Policy of political neutrality seeks to pacify confrontational election
By Grace Moody, The Miami Student
This fall, Miami’s Office of the President sent an email to faculty and staff reminding them of the university policy that restricts professors from sharing their political beliefs in the classroom, anticipating political tensions on campus.
Some professors and students have voiced concerns that this policy of political neutrality has been breached this election season.
Douglas Brooks, a professor in the College of Education, Health and Society, said students have been coming to him with concerns of professors sharing their political opinions in the classroom.
and, as a result, making students feel uncomfortable.
“I’m always mindful of students when they are uncomfortable, so students tend to come to me when they are uncertain about something,” Brooks said. “I try to be sensitive to the student culture and what students are experiencing here at Miami.”
Brooks serves as a understanding voice to talk to when students are frustrated by politics in the classroom.
“My number one motive is students,” Brooks said. “I don’t care who gets elected president, I don’t want university policy abridged in the classroom above students.”
During an interview with The Miami Student, Brooks received a phone call from a student who said she felt one of her classes was a shrine to Hillary Clinton.
Brooks spoke with another student who told him he feels uncomfortable when one of his professors starts each class with a tirade of Donald Trump.
“Students shouldn’t have to listen to diatribes from their professors for or against either candidate,” Brooks said. “No matter what they’re teaching, professors can’t weave this presidential race into assignments and hold students accountable if they don’t agree with their particular philosophy.”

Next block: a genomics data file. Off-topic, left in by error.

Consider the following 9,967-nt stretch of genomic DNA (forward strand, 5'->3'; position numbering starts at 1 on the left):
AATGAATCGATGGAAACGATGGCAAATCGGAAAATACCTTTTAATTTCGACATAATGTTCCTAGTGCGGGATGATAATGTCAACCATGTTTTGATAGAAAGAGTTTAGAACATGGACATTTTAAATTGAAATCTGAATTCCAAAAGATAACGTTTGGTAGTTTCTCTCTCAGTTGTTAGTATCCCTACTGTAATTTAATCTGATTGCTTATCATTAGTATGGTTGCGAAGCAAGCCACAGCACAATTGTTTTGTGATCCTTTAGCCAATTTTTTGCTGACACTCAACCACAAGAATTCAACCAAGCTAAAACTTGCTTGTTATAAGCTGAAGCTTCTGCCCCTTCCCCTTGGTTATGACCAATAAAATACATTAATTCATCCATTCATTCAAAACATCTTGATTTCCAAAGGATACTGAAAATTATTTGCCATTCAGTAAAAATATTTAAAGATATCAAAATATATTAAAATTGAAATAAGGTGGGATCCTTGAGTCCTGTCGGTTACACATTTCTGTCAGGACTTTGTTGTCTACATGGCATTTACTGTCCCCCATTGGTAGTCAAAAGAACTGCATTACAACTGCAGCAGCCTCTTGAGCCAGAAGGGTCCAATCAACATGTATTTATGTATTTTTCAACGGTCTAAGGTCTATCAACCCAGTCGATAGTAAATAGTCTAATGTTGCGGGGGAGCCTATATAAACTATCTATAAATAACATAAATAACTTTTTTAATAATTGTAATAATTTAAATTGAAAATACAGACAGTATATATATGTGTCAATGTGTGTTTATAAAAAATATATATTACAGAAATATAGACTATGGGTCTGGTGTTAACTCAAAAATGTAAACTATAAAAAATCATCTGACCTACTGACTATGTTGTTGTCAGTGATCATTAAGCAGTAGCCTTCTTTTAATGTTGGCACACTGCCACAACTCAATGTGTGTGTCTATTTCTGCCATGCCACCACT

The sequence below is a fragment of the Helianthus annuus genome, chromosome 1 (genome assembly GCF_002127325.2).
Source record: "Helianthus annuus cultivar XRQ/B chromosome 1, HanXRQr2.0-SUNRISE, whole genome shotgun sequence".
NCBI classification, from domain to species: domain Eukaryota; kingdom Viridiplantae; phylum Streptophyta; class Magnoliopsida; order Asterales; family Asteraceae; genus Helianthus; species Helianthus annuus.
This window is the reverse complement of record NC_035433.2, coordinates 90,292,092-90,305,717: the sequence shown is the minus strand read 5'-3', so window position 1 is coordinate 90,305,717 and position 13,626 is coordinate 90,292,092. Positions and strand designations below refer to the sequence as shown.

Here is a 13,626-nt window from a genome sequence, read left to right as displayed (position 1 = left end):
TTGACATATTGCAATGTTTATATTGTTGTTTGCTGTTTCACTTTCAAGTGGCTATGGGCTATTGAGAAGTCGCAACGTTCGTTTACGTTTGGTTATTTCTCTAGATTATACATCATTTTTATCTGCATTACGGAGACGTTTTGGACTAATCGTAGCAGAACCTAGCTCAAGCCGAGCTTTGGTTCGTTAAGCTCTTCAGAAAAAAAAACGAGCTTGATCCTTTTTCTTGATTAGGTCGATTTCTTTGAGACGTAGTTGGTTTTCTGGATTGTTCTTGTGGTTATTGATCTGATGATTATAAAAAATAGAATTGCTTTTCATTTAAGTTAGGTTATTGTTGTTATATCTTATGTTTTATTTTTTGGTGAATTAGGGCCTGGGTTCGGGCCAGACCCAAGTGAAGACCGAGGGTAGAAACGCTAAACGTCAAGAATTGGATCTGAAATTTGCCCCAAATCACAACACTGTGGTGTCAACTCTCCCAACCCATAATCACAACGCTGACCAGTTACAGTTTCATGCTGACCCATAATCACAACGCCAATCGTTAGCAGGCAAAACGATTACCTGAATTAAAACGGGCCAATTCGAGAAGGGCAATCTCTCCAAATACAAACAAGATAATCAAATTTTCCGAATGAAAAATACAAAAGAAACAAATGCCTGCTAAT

Brooks said the policy restrictions were not designed to prohibit professors’ freedom of speech, but rather, to help them recognize their audience.
He said his concern stems from students being a “captive audience” because they are required to gain credits and enroll in particular classes to fulfill major, thematic sequence and Miami plan requirements. University professors, he said, shouldn’t take advantage of their “captive audience” by sharing political views in the classroom.
“I just don’t want students to feel diminished or silenced because the professor has a political stand and feels comfortable sharing that with the class,” he said.
Based on student concern he has heard, Brooks said often the problem starts with a phrase a professor says, which then leads to a class discussion. The most problematic issue, he said, is when students fear their grades will be negatively affected if they hold different political views than their professors.
Brooks said he has talked with a few students who are sometimes reluctant to attend class because of a discomfort with the professor’s political comments.
Brooks said professors and students alike are obliged to honor university policies of teaching and learning. Too often, he said, professors are “washing their hands in impropriety.”
“If a student has become uncomfortable attending the class because of the political activity of the professor then something’s out of whack,” Brooks said.
When students voice these concerns, Brooks directs them to submit an anonymous report. This form is hosted on EthicsPoint Inc. and ensures anonymity for students.
At the beginning of the semester, all students received an email from Student Affairs explaining how to make an anonymous report on the EthicsPoint platform if a problem arises. The university then decides if it wants to investigate and follow up on the report.
Provost Phyllis Callahan said has not yet received any anonymous reports from students regarding issues with professors sharing their political views in the classroom.
The Office of the President did not return request for comment by the time of publication.